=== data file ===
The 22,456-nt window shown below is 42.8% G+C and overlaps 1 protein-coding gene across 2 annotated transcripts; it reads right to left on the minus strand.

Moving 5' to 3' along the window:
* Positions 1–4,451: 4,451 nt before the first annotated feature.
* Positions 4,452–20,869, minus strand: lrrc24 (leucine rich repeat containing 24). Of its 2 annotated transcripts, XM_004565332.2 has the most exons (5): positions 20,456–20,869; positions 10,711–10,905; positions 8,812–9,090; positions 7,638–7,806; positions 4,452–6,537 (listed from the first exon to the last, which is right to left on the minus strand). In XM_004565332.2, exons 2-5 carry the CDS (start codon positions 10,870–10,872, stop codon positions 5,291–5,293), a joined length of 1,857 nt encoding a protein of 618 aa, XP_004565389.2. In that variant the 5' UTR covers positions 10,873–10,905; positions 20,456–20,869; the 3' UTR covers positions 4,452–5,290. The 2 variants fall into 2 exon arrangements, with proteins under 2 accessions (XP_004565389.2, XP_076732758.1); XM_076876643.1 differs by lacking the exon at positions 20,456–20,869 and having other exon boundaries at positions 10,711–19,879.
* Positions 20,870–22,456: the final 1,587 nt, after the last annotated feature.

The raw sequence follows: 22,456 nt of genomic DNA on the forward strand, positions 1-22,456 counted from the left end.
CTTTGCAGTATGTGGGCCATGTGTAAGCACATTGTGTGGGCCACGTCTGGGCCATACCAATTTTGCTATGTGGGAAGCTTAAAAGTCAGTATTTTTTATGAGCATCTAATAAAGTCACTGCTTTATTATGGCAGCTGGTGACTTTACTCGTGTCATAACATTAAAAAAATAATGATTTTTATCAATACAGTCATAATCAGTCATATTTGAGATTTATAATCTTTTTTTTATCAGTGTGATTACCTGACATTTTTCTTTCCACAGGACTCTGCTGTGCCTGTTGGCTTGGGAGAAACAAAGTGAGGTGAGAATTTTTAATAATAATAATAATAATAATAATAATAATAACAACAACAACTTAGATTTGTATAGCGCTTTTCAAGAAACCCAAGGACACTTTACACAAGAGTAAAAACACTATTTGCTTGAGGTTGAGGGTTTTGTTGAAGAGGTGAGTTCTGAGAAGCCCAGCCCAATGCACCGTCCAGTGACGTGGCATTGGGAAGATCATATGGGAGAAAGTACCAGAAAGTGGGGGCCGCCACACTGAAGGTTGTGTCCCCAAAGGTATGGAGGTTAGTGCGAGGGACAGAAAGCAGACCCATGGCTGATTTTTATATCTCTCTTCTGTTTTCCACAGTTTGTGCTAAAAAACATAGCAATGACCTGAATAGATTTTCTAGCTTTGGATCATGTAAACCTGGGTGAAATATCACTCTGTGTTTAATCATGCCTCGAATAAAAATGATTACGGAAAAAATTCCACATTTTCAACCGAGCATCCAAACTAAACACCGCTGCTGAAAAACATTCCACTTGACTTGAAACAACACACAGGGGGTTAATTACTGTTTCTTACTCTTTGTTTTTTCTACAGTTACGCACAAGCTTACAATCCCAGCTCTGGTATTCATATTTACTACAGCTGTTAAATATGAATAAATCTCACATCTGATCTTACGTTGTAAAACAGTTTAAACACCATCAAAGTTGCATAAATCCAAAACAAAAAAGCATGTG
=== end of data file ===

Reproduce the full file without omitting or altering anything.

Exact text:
The 22,456-nt window shown below is 42.8% G+C and overlaps 1 protein-coding gene across 2 annotated transcripts; it reads right to left on the minus strand.

Moving 5' to 3' along the window:
* Positions 1–4,451: 4,451 nt before the first annotated feature.
* Positions 4,452–20,869, minus strand: lrrc24 (leucine rich repeat containing 24). Of its 2 annotated transcripts, XM_004565332.2 has the most exons (5): positions 20,456–20,869; positions 10,711–10,905; positions 8,812–9,090; positions 7,638–7,806; positions 4,452–6,537 (listed from the first exon to the last, which is right to left on the minus strand). In XM_004565332.2, exons 2-5 carry the CDS (start codon positions 10,870–10,872, stop codon positions 5,291–5,293), a joined length of 1,857 nt encoding a protein of 618 aa, XP_004565389.2. In that variant the 5' UTR covers positions 10,873–10,905; positions 20,456–20,869; the 3' UTR covers positions 4,452–5,290. The 2 variants fall into 2 exon arrangements, with proteins under 2 accessions (XP_004565389.2, XP_076732758.1); XM_076876643.1 differs by lacking the exon at positions 20,456–20,869 and having other exon boundaries at positions 10,711–19,879.
* Positions 20,870–22,456: the final 1,587 nt, after the last annotated feature.

The raw sequence follows: 22,456 nt of genomic DNA on the forward strand, positions 1-22,456 counted from the left end.
CTTTGCAGTATGTGGGCCATGTGTAAGCACATTGTGTGGGCCACGTCTGGGCCATACCAATTTTGCTATGTGGGAAGCTTAAAAGTCAGTATTTTTTATGAGCATCTAATAAAGTCACTGCTTTATTATGGCAGCTGGTGACTTTACTCGTGTCATAACATTAAAAAAATAATGATTTTTATCAATACAGTCATAATCAGTCATATTTGAGATTTATAATCTTTTTTTTATCAGTGTGATTACCTGACATTTTTCTTTCCACAGGACTCTGCTGTGCCTGTTGGCTTGGGAGAAACAAAGTGAGGTGAGAATTTTTAATAATAATAATAATAATAATAATAATAATAACAACAACAACTTAGATTTGTATAGCGCTTTTCAAGAAACCCAAGGACACTTTACACAAGAGTAAAAACACTATTTGCTTGAGGTTGAGGGTTTTGTTGAAGAGGTGAGTTCTGAGAAGCCCAGCCCAATGCACCGTCCAGTGACGTGGCATTGGGAAGATCATATGGGAGAAAGTACCAGAAAGTGGGGGCCGCCACACTGAAGGTTGTGTCCCCAAAGGTATGGAGGTTAGTGCGAGGGACAGAAAGCAGACCCATGGCTGATTTTTATATCTCTCTTCTGTTTTCCACAGTTTGTGCTAAAAAACATAGCAATGACCTGAATAGATTTTCTAGCTTTGGATCATGTAAACCTGGGTGAAATATCACTCTGTGTTTAATCATGCCTCGAATAAAAATGATTACGGAAAAAATTCCACATTTTCAACCGAGCATCCAAACTAAACACCGCTGCTGAAAAACATTCCACTTGACTTGAAACAACACACAGGGGGTTAATTACTGTTTCTTACTCTTTGTTTTTTCTACAGTTACGCACAAGCTTACAATCCCAGCTCTGGTATTCATATTTACTACAGCTGTTAAATATGAATAAATCTCACATCTGATCTTACGTTGTAAAACAGTTTAAACACCATCAAAGTTGCATAAATCCAAAACAAAAAAGCATGTG